Area: 5,421,407 km2
Federal ecozones: Boreal Shield, Boreal Plains, Boreal Cordillera, Taiga Cordillera, Taiga Plains, Taiga Shield, Hudson Plains
Natural cover: 5,314,559 km2
Per cent natural: 98%
Protected area: 658,711 km2
Per cent protected: 12%
Number of NCC projects (all): 237
Number of species of birds: 357
Number of species of trees: 103
Number of species of mammals: 136
Number of species of amphibians: 25
Estimated human population: 2,762,712
Canada’s heartland is the vast swath of boreal forest that extends from Newfoundland and Labrador to the Yukon. This region covers over half of Canada and is very diverse. Northern regions are characterized by taiga, where trees are smaller and interspersed with plains and wetlands. The southern region of the boreal along the edge of the prairies is often referred to as parklands and is dominated by trembling aspen that become increasingly sparse as the forest transitions into grassland.
The boreal region is composed of over five million square kilometres of forests, woodlands, barrens, wetlands, rivers and lakes, stretching across the country from Yukon to Newfoundland and Labrador. Canada’s boreal forest represents 28 per cent of the world’s boreal forests, and includes some of the most intact forested landscapes left on Earth. Although forestry, mining, energy and hydroelectric development have impacted parts of the boreal, most of this forest region remains intact.
The boreal forest has been referred to as North America’s songbird nursery and provides critical breeding habitat for more than 350 species. An estimated five billion birds migrate south from the boreal each fall.
Today, many Indigenous Peoples in Canada live in the boreal region, where they continue to practise their traditional way of life. The boreal sustains Indigenous cultural resources, including medicinal plants and spiritual sites. It serves as a classroom for the teaching of Indigenous Ecological Knowledge systems, which can be used to guide the sustainable use of this vast and diverse landscape.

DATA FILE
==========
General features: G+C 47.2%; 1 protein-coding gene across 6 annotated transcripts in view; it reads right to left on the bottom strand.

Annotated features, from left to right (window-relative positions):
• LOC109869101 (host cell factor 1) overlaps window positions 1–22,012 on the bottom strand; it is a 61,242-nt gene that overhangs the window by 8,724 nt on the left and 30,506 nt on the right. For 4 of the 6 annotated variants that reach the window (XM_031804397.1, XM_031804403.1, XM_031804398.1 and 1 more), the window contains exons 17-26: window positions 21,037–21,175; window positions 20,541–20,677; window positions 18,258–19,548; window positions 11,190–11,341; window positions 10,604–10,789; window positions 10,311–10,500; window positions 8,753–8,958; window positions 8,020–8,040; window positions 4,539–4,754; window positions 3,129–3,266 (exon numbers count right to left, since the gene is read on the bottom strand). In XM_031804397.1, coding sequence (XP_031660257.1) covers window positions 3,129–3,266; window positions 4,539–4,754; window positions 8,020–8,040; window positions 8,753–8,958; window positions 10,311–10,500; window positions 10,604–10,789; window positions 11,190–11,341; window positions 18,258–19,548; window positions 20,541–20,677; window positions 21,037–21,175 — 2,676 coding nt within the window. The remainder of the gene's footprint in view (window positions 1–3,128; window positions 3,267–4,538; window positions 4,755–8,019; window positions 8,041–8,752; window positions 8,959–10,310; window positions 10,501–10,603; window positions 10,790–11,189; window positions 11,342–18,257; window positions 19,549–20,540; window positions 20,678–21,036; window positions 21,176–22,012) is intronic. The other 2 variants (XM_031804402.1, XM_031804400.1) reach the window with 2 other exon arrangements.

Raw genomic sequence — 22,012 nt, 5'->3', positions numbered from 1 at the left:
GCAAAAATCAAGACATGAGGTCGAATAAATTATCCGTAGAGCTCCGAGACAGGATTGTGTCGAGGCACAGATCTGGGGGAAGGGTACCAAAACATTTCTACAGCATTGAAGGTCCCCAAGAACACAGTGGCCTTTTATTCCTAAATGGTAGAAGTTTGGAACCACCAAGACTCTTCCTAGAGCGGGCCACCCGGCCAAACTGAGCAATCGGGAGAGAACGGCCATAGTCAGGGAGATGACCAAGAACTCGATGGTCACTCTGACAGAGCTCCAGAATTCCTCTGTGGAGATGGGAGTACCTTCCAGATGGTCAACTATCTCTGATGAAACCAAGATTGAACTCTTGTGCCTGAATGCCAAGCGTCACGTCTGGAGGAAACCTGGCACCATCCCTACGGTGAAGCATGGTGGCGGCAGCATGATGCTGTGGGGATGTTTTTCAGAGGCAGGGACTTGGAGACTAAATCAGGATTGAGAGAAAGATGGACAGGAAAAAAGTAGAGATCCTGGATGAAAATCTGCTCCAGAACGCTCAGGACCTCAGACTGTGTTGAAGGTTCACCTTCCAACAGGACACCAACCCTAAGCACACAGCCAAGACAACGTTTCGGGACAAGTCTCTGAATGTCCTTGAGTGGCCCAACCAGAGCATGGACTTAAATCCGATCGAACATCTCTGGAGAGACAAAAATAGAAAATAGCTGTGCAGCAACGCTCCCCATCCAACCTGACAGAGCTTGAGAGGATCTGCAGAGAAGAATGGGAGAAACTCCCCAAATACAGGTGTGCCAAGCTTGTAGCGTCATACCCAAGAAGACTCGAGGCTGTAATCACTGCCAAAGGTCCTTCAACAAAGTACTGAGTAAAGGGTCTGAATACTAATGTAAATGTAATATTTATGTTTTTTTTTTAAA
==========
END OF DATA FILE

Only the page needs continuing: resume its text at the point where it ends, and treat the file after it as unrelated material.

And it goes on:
The current extent of industrial activity (e.g. forestry, mining, oil and gas exploration and extraction, and hydroelectricity and infrastructure) in Canada’s boreal is estimated at 730,000 kilometres. Industrial interest in more northerly boreal ecoregions continues to increase, while some southern boreal ecozones have already been heavily impacted. For example, less than 15 per cent of the Boreal Plains ecozone remains intact.
What NCC is doing
NCC has identified priority conservation sites in a number of natural areas, including:
- Peace River Parkland
- Upper North Saskatchewan River Basin
- West Parklands
- Riding Mountain Aspen Parkland
- Whitemouth River Watershed
- Interlake Plain
In the southern part of the boreal, NCC is working to secure key areas and habitats for rare species. In the north, NCC is working with partners to identify priority areas for conservation, increase public awareness and appreciated for the boreal, and provide advice and support for the establishment of new protected areas, including Indigenous Protected and Conserved Areas. For example, NCC supports Indigenous-led conservation by sharing capacity in mapping, conservation planning frameworks and tools, and by establishing sustainable land-based projects and programs led by Indigenous communities (e.g. Guardians programs).
Did you know?
- Canada’s boreal region is larger than the combined land mass of India and Argentina.
- It is estimated that a minimum of 208 billion tonnes of carbon are stored in the boreal’s soils and plants. It is therefore the planet’s most significant storehouse of terrestrial carbon, helping to regulate the global climate.
- Between 1 and 3 billion songbirds, of more than 350 species, including an estimated 26 million waterfowl and 7 million shorebirds, nest in the boreal.
- Boreal ecosystems provide more than $700 billion in ecosystem services each year, such as air and water filtration, tourism and recreation, carbon storage and sequestration, among others. We, as Canadians, depend upon the services that the boreal provides.
- Canada’s boreal region also houses some of the world’s most extensive wetlands, millions of pristine lakes and many of the world’s last free-flowing rivers that support remaining wild runs of migrating fish.
- More than 600 Indigenous communities rely on the boreal forest for food, economic prosperity and cultural use. Across the boreal, Indigenous communities continue to practise cultural traditions and draw on Indigenous knowledge and science to care for their traditional territories and homelands.
Photo Credits (Top to bottom): All images iStock; iStock; Alf Kelly; iStock.